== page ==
8. Music

My youngest son loves to play the guitar. He has a binder full of all the music he has downloaded from the computer. The songs are alphabetized. He has also written some of his own songs and they are also in his Music binder. I also have written songs and I keep them in a nice suede cover binder. This has become one of my own treasures. If you have a musically-gifted child, make sure you have some way of collecting their musical work together.

9. Photography Journal

My youngest son is also gifted at photography. (You can view some of his photography at Inspirational Nature Photography.) In high school, he was required to keep a photography journal. In it, he inserted one of his photos and then had to write a short essay about how he took the photo, what he was thinking about when he took it, what the photo means, etc. This has been another lovely treasure for my son to have. 

10. Homeschool Lists

As an educator, I also have binders to help keep my paperwork organized. One of my binders is full of lists. I have reading lists (recommended reading lists for high schoolers, list of books for different historical periods, 1000 Books You Must Read Before You Die); lists of award-winning books (Caldecott, Newbery, Pulitzer); film lists (AFI's Top 100 films, history-related films, top foreign films, Ken Burns' films, list of important documentaries); music lists (top Jazz albums, Classical composers, 10 Top Rock-and-Roll Albums, etc.); historical lists (important dates in history, list of Egyptian Pharaohs, list of Roman rulers, list of American Presidents, etc.); and other odd lists like rules for our house and a list of famous homeschooled people. As I came across a list that might be helpful to me, I three-hole punched it and put it in my binder. 

11. Forms and Worksheets 

Whenever I create a new form or worksheet for the kids' education, I would always include a copy in my Forms and Worksheets binder. For instance, I made a worksheet to help the boys learn the capitals of the 50 states and another form to help them learn the American Presidents. I put a copy of those in my binder. If I ran across a good educational crossword puzzle or trivia quiz, I would make a copy and put it in my binder.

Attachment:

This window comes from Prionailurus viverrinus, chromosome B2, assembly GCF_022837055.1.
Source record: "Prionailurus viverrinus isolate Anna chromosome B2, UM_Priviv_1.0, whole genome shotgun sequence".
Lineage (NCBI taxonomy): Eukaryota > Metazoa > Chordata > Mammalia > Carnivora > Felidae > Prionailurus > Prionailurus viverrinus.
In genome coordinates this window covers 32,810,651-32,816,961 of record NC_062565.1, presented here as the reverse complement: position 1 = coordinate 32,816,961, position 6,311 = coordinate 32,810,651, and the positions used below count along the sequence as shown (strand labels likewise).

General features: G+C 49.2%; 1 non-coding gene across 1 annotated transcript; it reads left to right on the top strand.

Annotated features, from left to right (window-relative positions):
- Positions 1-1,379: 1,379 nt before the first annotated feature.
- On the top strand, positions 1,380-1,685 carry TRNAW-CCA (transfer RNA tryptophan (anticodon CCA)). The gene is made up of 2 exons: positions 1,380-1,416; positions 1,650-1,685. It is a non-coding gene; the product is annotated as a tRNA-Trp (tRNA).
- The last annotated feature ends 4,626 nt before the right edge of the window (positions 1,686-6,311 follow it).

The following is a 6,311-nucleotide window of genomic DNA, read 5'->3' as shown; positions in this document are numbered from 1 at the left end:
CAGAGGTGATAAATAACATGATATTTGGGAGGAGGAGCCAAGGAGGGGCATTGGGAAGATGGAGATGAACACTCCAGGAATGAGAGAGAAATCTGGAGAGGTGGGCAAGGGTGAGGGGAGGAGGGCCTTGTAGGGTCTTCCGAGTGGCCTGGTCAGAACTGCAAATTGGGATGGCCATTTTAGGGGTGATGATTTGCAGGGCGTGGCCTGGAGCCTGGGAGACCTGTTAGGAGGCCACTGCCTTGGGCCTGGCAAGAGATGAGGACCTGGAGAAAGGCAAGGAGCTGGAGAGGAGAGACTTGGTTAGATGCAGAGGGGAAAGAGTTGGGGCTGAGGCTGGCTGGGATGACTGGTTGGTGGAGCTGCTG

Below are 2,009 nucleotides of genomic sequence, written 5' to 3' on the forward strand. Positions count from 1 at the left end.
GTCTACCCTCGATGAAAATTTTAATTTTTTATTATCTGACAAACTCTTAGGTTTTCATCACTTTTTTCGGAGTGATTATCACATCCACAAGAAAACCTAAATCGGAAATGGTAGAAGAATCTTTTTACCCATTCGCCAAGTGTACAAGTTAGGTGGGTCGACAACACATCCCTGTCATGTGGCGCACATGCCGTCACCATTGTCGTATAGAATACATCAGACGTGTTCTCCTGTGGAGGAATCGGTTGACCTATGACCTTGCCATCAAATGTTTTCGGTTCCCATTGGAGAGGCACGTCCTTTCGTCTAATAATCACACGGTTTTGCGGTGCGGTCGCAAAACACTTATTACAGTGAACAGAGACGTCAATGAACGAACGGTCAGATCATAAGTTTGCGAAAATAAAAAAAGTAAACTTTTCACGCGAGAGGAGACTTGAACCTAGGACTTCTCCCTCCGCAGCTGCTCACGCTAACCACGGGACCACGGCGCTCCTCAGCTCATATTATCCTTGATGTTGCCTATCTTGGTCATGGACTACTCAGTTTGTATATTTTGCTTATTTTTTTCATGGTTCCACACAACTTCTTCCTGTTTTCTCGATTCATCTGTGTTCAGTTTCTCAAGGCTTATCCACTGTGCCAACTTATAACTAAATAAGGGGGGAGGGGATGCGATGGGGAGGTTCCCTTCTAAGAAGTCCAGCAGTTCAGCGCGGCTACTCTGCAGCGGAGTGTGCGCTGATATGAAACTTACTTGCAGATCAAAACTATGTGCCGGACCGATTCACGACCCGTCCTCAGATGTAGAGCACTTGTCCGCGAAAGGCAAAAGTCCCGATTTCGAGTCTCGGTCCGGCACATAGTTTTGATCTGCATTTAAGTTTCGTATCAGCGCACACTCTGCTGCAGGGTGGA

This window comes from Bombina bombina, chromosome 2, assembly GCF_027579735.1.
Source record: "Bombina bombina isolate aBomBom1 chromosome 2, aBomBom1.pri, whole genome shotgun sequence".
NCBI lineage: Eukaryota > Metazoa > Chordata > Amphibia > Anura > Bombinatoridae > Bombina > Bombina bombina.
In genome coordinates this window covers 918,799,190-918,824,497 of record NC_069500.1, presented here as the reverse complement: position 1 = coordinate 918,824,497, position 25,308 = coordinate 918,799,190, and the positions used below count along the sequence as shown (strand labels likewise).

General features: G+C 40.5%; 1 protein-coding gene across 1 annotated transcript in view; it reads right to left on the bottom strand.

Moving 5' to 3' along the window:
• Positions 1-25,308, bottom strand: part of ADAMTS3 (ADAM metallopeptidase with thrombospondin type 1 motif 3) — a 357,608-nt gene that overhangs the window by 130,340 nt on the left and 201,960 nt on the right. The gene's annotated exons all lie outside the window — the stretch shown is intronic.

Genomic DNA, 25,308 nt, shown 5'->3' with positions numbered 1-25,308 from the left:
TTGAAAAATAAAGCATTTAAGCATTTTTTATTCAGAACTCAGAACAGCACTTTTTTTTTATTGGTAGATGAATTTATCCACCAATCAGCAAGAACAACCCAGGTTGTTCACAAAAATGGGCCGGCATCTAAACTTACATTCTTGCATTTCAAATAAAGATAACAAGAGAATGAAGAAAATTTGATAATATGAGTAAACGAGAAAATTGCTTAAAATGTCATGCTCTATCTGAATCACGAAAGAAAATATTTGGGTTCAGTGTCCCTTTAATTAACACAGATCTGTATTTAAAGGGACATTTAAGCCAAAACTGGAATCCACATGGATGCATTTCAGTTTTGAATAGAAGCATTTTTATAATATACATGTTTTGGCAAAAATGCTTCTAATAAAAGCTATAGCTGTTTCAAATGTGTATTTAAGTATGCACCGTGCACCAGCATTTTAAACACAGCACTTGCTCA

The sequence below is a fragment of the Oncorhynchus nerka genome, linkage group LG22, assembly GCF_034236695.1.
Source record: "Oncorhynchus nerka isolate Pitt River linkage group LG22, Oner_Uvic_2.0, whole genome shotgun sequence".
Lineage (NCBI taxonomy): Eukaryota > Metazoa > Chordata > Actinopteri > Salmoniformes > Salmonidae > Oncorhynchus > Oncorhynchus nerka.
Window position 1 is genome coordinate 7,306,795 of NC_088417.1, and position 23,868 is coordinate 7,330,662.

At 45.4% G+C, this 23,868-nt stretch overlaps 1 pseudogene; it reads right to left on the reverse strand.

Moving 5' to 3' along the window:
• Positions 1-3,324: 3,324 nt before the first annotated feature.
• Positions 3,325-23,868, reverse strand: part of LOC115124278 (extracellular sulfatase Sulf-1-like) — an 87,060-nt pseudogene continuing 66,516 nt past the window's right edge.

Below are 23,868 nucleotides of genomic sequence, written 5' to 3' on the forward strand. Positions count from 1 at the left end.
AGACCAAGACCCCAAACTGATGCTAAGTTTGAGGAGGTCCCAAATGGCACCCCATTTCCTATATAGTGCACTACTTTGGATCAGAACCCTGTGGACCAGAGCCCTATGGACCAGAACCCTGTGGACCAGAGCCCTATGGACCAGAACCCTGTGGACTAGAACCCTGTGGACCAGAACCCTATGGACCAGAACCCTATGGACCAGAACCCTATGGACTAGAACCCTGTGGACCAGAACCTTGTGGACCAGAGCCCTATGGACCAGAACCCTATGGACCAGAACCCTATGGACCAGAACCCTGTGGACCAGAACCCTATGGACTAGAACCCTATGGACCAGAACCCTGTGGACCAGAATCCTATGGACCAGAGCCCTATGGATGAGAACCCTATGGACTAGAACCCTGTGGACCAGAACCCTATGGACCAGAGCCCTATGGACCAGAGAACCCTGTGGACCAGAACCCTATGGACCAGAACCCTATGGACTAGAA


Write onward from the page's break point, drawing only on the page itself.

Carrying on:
12. Pray Around the World

Moleskine Legendary Notebooks – Large Sketchbook

Moleskine Large Watercolor Notebook

Moleskine Plain Pocket Notebook

Moleskine Passions Book Journal

I have a journal where I started praying for different countries. As I read my newspaper and magazines, if an article came up about a foreign country, I cut out the article, put it in my journal, researched the country, and prayed for that country. I also looked to China Aid for ways to pray for China, to Gospel for Asia to learn about missions in Asia, and to Voice of the Martyrs for information regarding persecuted Christians that needed prayer. It has been very rewarding in learning about different countries and for seeing how God answers prayer. Perhaps you would like to do something like this with your homeschooled children.

13. Other Ideas 

Some other ideas that come to mind are:

Scrapbooking — If you love scrapbooking, be sure to incorporate your children's work into that.

Recipes — If you have a child who loves to cook or bake, help them create a recipe journal.

Video Log — Have your child keep a log of the fine films they watch.

Sports Journal — If your child is active in sports, have them keep a personal journal of their sports achievements.

Art Portfolio — A great way to organize your children's artwork.

Bible Study Journal — Have a separate journal for each book of the Bible and have your children write their thoughts and spiritual insights as they study through the Bible.

Prayer Journal — Always a good idea! 



I hope this helps inspire you to be creative in organizing homeschool work and that it gives you insight in How To Homeschool Your Child.